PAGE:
No woman of reproductive age has been able to enter Sabarimala temple so far following stiff protests.
PAMBA, KERALA: Eleven women, who were waiting at Pamba to attempt the 5-km trek to the Sabarimala hill shrine, said they were evicted from the base camp by the Kerala police following a huge face-off with protesters. The police have denied the accusation. The group was expected to be the first of several planning to attempt the trek in December - three months after a Supreme Court order that opened the temple doors to women of all ages. Around 40 women are expected to arrive over the next few days to attempt offer puja when the temple opens for Makarsankranti on December 30.
Here are the top 10 points in this big story:
- Accusing the police of enacting a drama, the women, who were shifted to the police control room at Pamba, said, "The police failed us. They told us they can't provide us security and forcibly evicted us". The police, they further said, "delayed" them in the morning which played into the hands of the protesters. "We came at 3 am but the police made us wait for 9 hours and escorted us around 12 pm, provoking hundreds of protesters gathered," they said.
- The Kerala police denied the allegations, claiming the women chose to return after protesters turned up in large numbers. "We didn't delay the women in the morning. We provided adequate security, we tried to take them forward. They decided to go because of the crowd," said Karthikeyan, a senior police officer.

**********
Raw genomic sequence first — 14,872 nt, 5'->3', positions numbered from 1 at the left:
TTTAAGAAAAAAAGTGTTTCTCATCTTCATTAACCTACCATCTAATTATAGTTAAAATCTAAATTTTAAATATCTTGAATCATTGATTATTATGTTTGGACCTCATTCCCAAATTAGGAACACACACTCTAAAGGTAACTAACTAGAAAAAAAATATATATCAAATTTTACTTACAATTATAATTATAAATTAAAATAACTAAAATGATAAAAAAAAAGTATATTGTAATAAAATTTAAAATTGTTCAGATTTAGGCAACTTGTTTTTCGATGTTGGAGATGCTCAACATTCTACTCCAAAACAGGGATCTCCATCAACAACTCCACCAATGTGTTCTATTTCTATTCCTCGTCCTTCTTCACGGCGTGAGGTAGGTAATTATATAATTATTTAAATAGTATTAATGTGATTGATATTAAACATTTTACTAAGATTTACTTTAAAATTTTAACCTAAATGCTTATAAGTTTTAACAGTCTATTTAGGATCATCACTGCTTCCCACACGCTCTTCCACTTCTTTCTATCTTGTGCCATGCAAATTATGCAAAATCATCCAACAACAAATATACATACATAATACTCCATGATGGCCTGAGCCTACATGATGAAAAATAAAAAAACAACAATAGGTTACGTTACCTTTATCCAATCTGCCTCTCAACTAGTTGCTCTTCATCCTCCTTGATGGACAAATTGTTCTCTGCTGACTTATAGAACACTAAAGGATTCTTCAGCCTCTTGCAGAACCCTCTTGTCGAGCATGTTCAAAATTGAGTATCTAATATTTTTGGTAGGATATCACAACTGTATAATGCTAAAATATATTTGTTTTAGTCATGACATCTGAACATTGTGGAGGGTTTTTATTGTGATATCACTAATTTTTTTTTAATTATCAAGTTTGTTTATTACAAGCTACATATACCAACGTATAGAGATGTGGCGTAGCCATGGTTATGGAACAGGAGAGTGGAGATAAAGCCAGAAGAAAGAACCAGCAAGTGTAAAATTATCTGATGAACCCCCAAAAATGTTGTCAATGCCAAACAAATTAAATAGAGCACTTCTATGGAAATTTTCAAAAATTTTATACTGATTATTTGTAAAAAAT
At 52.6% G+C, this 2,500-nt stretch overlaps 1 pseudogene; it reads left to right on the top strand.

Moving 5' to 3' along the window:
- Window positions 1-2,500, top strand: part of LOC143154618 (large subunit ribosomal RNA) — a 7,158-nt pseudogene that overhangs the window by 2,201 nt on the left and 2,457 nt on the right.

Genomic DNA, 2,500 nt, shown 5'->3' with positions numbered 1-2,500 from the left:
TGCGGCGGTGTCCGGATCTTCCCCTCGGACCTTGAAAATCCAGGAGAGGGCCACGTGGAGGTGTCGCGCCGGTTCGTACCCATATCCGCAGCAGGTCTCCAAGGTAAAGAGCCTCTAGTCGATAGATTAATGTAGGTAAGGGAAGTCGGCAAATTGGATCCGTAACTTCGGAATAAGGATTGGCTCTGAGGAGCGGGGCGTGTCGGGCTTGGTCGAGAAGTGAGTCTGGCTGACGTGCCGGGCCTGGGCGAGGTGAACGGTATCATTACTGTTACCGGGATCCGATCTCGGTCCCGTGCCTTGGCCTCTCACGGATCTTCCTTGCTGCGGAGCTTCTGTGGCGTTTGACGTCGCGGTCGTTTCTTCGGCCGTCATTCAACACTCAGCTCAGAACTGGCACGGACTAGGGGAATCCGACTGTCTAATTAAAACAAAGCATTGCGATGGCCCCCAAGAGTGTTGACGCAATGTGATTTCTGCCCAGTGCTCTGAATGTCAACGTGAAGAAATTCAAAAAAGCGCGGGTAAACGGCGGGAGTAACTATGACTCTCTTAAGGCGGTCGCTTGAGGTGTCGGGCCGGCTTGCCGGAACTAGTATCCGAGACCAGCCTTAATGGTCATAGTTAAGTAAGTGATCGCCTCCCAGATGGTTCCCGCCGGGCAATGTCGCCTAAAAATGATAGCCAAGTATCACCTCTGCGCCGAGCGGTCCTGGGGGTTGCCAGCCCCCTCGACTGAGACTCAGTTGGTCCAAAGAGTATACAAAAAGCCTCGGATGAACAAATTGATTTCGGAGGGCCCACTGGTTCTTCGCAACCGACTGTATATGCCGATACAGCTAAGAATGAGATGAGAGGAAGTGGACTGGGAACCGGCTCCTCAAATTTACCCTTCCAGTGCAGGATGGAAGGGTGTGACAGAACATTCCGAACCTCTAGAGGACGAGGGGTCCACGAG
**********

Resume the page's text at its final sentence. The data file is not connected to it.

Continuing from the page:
- Protests intensified at Pamba against the women only three hours after they gathered at the base camp at dawn. The women's group told NDTV that the protesters "snatched" their "irumudi" or offerings kit that devotees carry on their heads.
- The police action started after the protesters charged towards the women when police escorted them few metres - a gesture which many call tokenism. Eleven men have been arrested.
- The administration has extended the ban on gathering of large groups between Elavungal and Sannidanam, till December 27.
- Of the 11 women, six, who have been observing the rituals, were to offer puja at the temple. The rest said they are present to provide protection and moral support.
- Around 50 women -- including the 11 who reached the base camp -- are coming from several states including Tamil Nadu, Kerala, West Bengal and Odisha.
- In September, the Supreme Court scrapped the traditional ban on women between the age of 10 and 50 at the famous hill shrine. The state government had said that it was committed to upholding the Supreme Court's order and providing security to women who attempt the journey to the temple.
- The Sabarimala temple's chief priest has told the government that he would shut down the temple and stop all rituals if there was any breach in its tradition.
- Both the BJP and the Congress are opposing the entry of women, citing a review petition that has been filed.
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